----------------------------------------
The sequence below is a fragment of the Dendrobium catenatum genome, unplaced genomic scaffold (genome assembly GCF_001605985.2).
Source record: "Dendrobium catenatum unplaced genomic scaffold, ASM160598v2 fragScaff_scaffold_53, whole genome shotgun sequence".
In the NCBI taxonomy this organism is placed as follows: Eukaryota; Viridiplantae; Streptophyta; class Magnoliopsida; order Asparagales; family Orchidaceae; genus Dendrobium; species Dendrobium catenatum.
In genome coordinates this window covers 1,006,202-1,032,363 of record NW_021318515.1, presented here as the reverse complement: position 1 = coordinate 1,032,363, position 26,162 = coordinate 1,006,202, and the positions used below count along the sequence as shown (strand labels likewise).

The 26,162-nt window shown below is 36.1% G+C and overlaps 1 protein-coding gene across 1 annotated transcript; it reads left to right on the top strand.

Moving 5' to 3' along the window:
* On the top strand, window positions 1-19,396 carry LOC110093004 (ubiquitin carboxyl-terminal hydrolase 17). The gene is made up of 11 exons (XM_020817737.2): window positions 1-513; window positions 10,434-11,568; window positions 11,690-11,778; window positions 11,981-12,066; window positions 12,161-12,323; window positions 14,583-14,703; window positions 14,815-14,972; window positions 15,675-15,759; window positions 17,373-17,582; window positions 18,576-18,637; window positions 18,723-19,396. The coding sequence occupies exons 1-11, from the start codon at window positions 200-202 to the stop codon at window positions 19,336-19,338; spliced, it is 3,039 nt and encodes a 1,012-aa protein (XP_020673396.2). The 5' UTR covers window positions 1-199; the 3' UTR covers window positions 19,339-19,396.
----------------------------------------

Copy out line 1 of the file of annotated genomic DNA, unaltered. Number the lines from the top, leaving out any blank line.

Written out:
The sequence below is a fragment of the Dendrobium catenatum genome, unplaced genomic scaffold (genome assembly GCF_001605985.2).